You have much more cold weather experience than I do. Coldest I have ever been in was 5F, and I was sleeping on foam. I do sleep in the 20's F and the past couple of years have been using a BA IAC.
It seems to me that if one is sleeping on a air mattress and the air inside of it is cold enough to freeze the water vapor from blowing it up, and there is still ice in it when you wake up, then one would lose a lot of body heat into the air mattress during the night? Of course if one had thick enough foam pads on top of the air mattress to stop the heat loss, then an air mattress would not be needed?
Not being argumentative or smart — just trying to figure all of this out.
P.S. Sleeping in -24F weather does not seem like fun or sane :)Jan 31, 2013 at 3:33 pm #1949430
It's bleeping boring to blow up a large air mattress….
I don't need whisky either…Jan 31, 2013 at 5:14 pm #1949456
No problem Nick. After I wrote that I realized it sounded like I was being snarky. Sorry.
Actually I am sure that the moisture will freeze more after getting off the pad, but where it touches the ground/rock/snow it could freeze while you are on it depending on the amount of insulation. Kind of like the way you get ice around the top of your bag except where your face is actually keeping it warm enough to stay unfrozen.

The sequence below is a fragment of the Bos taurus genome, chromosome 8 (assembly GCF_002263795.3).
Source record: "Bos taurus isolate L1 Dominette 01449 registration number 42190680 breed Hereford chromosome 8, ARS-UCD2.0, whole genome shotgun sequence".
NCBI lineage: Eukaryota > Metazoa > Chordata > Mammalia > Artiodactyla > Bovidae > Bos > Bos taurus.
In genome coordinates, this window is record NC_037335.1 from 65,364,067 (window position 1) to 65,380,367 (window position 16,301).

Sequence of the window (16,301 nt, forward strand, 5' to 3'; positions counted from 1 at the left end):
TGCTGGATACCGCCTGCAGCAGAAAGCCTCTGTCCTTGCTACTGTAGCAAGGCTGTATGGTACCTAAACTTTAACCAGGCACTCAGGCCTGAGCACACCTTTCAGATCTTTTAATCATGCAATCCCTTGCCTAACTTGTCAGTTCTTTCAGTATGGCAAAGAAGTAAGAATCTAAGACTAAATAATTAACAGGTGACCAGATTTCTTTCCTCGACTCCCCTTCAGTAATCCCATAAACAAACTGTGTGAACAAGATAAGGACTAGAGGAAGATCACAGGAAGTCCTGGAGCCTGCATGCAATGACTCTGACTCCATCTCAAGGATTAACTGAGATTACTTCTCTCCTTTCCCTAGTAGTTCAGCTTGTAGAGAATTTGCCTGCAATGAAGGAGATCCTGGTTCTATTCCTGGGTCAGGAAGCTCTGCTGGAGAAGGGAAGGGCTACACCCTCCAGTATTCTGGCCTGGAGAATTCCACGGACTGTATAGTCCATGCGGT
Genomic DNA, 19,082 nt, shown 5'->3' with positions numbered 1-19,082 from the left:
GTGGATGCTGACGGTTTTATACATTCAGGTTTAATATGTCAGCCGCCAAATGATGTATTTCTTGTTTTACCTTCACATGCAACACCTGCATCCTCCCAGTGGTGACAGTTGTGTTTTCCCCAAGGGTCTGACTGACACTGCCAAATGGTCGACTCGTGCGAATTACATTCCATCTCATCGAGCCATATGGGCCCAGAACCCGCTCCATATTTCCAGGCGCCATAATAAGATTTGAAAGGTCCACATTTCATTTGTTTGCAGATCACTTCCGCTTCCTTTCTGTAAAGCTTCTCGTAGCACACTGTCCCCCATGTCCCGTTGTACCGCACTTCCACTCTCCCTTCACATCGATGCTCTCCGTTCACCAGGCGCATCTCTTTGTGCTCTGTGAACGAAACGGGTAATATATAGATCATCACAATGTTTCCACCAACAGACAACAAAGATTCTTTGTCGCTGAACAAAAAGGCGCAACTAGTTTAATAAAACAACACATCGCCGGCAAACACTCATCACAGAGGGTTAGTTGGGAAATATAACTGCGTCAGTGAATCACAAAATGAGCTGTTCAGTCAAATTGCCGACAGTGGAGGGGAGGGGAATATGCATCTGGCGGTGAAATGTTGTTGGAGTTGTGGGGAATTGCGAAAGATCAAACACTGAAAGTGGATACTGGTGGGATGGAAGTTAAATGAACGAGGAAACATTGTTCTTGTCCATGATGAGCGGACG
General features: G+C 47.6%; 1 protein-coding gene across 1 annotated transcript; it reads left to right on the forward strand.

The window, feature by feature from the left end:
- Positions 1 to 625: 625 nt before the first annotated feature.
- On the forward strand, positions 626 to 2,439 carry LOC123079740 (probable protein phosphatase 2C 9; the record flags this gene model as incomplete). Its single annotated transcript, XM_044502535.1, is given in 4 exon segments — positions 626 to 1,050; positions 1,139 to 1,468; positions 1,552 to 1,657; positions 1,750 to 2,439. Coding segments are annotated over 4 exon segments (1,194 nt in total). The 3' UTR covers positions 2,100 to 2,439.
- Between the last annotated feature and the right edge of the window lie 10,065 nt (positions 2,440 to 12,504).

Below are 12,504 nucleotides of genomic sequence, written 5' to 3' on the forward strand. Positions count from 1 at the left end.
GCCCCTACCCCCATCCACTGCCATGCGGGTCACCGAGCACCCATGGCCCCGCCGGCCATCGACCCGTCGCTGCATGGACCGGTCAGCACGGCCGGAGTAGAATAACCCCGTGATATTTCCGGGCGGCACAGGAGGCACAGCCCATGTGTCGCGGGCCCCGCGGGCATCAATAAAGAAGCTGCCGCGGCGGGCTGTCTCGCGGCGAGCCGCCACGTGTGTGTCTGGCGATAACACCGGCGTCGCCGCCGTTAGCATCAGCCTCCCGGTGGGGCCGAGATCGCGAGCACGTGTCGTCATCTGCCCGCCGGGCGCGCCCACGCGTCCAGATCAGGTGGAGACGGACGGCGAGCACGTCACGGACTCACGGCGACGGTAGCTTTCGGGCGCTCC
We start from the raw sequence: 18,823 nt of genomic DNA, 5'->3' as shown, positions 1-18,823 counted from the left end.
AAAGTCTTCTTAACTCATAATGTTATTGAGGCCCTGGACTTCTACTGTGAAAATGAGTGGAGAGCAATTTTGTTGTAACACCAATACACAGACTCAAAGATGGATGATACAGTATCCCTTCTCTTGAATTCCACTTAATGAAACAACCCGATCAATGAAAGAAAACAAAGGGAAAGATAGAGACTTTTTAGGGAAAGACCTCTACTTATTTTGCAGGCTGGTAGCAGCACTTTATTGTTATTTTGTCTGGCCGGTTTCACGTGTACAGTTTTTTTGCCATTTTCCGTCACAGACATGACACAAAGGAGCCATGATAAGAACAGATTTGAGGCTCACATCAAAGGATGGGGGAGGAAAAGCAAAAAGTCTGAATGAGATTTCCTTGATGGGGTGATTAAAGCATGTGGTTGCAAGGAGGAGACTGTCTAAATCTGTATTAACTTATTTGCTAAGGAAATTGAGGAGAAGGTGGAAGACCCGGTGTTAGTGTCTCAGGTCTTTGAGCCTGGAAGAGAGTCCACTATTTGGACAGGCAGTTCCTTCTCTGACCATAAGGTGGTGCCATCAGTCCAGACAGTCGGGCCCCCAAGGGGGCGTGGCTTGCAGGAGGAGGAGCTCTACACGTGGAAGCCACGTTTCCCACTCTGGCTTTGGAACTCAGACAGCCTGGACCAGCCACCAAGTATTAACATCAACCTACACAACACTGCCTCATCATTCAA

I'll be thinking of you in my old SoCal stomping grounds over the next few days Nick.Feb 10, 2013 at 8:06 am #1952857
Having recently bought a NeoAir Xlite Large (transparent version), I've found it much easier to inflate than the Original NeoAir large, thus somewhat negating the need for a pump of some sort.Feb 10, 2013 at 8:16 am #1952859
How big a deal is frozen moisture for the X-therm? I just ordered one, and I'll be using it this weekend. If I blow it up and then immediately use it, and then deflate it while I'm still on top of it in the morning, can I prevent freezing damage?
My initial reaction to "frozen vapor" is a thousand tiny ice-needles, but my actual experience tells me it's likely a layer of harmless snow instead, like you find on your sleeping bag.